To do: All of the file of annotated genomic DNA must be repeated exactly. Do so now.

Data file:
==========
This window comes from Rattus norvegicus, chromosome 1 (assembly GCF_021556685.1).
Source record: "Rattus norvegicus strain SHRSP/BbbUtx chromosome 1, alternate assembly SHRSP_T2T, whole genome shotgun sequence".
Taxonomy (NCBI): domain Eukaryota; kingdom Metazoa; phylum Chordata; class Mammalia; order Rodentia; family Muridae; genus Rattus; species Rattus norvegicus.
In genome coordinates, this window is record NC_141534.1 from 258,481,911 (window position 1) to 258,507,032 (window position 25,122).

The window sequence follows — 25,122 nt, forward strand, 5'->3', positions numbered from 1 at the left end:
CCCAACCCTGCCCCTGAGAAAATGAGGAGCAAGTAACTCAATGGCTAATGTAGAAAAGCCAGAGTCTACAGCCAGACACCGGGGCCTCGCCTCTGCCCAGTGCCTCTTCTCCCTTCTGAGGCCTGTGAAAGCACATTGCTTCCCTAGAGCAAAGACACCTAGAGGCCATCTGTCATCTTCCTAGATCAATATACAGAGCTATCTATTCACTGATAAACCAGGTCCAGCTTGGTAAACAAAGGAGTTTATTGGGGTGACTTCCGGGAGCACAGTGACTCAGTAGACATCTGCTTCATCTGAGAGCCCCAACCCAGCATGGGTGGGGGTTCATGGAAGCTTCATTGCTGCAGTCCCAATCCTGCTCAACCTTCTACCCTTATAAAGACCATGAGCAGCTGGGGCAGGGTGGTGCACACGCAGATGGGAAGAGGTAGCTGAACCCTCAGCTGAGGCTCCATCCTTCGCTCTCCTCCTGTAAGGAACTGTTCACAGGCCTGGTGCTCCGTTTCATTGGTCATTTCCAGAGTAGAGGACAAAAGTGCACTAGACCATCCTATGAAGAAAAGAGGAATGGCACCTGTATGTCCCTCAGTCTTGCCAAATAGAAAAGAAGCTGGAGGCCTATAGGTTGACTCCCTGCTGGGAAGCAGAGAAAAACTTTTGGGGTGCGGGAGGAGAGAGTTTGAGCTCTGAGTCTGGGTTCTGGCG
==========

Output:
This window comes from Rattus norvegicus, chromosome 1 (assembly GCF_021556685.1).
Source record: "Rattus norvegicus strain SHRSP/BbbUtx chromosome 1, alternate assembly SHRSP_T2T, whole genome shotgun sequence".
Taxonomy (NCBI): domain Eukaryota; kingdom Metazoa; phylum Chordata; class Mammalia; order Rodentia; family Muridae; genus Rattus; species Rattus norvegicus.
In genome coordinates, this window is record NC_141534.1 from 258,481,911 (window position 1) to 258,507,032 (window position 25,122).

The window sequence follows — 25,122 nt, forward strand, 5'->3', positions numbered from 1 at the left end:
CCCAACCCTGCCCCTGAGAAAATGAGGAGCAAGTAACTCAATGGCTAATGTAGAAAAGCCAGAGTCTACAGCCAGACACCGGGGCCTCGCCTCTGCCCAGTGCCTCTTCTCCCTTCTGAGGCCTGTGAAAGCACATTGCTTCCCTAGAGCAAAGACACCTAGAGGCCATCTGTCATCTTCCTAGATCAATATACAGAGCTATCTATTCACTGATAAACCAGGTCCAGCTTGGTAAACAAAGGAGTTTATTGGGGTGACTTCCGGGAGCACAGTGACTCAGTAGACATCTGCTTCATCTGAGAGCCCCAACCCAGCATGGGTGGGGGTTCATGGAAGCTTCATTGCTGCAGTCCCAATCCTGCTCAACCTTCTACCCTTATAAAGACCATGAGCAGCTGGGGCAGGGTGGTGCACACGCAGATGGGAAGAGGTAGCTGAACCCTCAGCTGAGGCTCCATCCTTCGCTCTCCTCCTGTAAGGAACTGTTCACAGGCCTGGTGCTCCGTTTCATTGGTCATTTCCAGAGTAGAGGACAAAAGTGCACTAGACCATCCTATGAAGAAAAGAGGAATGGCACCTGTATGTCCCTCAGTCTTGCCAAATAGAAAAGAAGCTGGAGGCCTATAGGTTGACTCCCTGCTGGGAAGCAGAGAAAAACTTTTGGGGTGCGGGAGGAGAGAGTTTGAGCTCTGAGTCTGGGTTCTGGCG